Dear Professor Verghese…

Due to some recent controversy on the matter I have been considering writing to Professor Verghese about his Alzheimer’s study. Although ‘board games’ were cited as being associated with a lower risk of dementia, would this happen to include chess?

There was a certain lack of clarity on the matter, so I guess he might have meant that Monopoly and Cluedo were the ones that were really good for the brain. But after mulling it over for a while I decided that this would be a really stupid question. The best that would have happened is that the prof would have had good chuckle. There again I might spark a new line of research on chess players and pedantry.

Chess is good for the mind, and there’s an overwhelming mass of data and anecdotal evidence to support this view. If anyone doubts this they should research the popular practice of giving homework, which is doled out to kids with far less evidence than we have for the benefits of chess. Meanwhile it’s clear that pedants are annoying, so much so that the best you can hope for is escape from their presence without them hating you and wanting to show your ‘errors’ to the World. Of course I’m sure that many chess players have valid conditions that cause their pedantry, such as obsessive compulsive disorder and/or Asperger’s. But whatever the excuse (and there are chess people with Asperger’s and/or OCD who make brilliant positive contributions), pedantry shouldn’t be the main face that chess shows to the World. It puts people off, from potential chess club members to sponsors.

Unfortunately pedants often seem to be those who are most active on blogs, forums and in chess politics, they just have to put the world to rights if only in a hypothetical way. Everything is criticism, negativity and pet whinges, nowhere will you find evidence of creation. So they don’t organize tournaments, don’t improve and don’t get others involved or on the road to success. They seek only to belittle the achievements of others and glory in the magnificence of their critique.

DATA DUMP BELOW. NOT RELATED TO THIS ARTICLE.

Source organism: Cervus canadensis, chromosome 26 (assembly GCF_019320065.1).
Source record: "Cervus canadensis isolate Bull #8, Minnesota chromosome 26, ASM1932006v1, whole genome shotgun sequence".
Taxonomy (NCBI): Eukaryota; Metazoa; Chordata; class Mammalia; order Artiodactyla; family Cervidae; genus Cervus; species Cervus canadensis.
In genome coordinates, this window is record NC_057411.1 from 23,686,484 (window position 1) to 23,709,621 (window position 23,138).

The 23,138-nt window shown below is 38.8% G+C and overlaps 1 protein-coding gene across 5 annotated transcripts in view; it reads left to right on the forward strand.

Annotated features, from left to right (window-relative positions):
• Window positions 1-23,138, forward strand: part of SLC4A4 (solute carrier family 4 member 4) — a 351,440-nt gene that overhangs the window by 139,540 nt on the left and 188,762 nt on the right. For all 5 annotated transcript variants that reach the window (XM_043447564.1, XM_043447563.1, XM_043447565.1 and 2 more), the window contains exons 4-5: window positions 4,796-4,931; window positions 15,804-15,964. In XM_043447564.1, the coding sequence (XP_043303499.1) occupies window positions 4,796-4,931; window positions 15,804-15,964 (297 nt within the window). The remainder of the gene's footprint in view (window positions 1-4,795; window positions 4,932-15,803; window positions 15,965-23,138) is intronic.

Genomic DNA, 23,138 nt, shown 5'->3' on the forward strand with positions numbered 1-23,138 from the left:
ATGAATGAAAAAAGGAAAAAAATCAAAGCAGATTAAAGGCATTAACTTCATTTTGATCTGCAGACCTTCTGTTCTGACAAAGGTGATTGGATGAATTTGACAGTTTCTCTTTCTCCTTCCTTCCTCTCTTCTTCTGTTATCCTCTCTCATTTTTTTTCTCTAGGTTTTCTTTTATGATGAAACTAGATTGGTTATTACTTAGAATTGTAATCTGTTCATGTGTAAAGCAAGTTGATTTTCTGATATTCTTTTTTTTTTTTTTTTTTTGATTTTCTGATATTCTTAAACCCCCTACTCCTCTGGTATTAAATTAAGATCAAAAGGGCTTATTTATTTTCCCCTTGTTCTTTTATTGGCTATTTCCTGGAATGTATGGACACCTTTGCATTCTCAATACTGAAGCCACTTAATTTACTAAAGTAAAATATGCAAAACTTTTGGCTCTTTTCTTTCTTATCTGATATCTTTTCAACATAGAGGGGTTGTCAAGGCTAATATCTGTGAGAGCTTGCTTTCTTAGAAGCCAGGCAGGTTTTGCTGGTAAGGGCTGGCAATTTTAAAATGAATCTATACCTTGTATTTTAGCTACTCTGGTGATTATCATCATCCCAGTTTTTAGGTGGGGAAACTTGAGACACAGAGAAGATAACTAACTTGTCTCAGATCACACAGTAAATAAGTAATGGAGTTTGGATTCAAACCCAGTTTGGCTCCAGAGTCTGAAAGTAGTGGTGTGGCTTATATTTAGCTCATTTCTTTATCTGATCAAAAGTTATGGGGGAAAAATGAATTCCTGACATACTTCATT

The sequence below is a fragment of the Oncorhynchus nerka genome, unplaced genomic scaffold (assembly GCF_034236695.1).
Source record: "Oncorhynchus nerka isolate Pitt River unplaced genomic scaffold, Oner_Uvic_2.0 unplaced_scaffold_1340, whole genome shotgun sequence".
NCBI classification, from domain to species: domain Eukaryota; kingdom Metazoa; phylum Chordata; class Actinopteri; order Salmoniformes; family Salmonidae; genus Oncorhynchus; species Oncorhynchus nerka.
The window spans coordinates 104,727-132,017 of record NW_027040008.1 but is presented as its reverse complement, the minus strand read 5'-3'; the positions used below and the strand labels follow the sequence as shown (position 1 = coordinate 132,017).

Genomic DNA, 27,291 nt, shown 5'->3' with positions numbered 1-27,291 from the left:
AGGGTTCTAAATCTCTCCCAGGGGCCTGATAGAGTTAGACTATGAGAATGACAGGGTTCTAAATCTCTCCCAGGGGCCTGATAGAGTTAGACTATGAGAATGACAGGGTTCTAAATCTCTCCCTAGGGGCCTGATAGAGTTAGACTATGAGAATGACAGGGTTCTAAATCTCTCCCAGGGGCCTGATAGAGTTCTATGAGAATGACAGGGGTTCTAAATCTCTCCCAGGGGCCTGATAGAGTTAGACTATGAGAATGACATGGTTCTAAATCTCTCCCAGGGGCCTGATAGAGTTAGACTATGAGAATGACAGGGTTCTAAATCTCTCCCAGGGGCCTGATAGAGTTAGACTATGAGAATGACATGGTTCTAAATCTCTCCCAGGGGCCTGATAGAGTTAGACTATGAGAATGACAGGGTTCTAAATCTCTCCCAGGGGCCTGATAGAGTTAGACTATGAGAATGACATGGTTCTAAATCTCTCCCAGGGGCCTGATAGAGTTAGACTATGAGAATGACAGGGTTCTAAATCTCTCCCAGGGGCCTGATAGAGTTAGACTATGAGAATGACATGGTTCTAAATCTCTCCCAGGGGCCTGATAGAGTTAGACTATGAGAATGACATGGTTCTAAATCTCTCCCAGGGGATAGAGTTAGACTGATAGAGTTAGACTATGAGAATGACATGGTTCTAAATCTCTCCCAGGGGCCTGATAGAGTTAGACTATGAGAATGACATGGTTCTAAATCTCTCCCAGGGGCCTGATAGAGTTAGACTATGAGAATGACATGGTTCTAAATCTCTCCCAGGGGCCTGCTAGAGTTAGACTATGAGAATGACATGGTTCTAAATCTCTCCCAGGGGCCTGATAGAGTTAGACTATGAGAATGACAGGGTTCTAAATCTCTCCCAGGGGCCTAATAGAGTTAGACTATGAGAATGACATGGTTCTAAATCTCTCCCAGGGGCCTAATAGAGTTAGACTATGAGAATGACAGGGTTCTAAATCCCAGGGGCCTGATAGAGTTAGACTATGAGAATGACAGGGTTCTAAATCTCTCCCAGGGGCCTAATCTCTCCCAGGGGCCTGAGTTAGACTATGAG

I would like to be innocent of these crimes myself but unfortunately I am not. I have moaned and whinged and criticized to the applause of my peers and felt good about doing so. But I came to realize that this was all about me, my own failings, fear of success and resentment of those who actually did succeed. And it’s interesting to note that around the time I changed things around and got the GM title I was also into inspirational books such as Scott-Peck’s A Road Less Traveled and People of the Lie.

I think that if I’ve managed to change then so can others, or at least they can try. And if anyone would like specifics on how to move their minds then please contact me and I’ll publish specific methods in subsequent articles.

Nigel Davies

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About NigelD

Nigel Davies is an International Chess Grandmaster living in Southport in the UK. The winner of 15 international tournaments he is also a former British U21 and British Open Quickplay Champion and has represented both England and Wales on several occasions. These days Nigel teaches chess through his chess training web site, Tiger Chess, which has articles, recommendations, a monthly clinic, videos and courses. His students include his 15 year old son Sam who is making rapid progress with his game. Besides teaching chess, Nigel is a registered tai chi and qigong instructor and runs several weekly classes.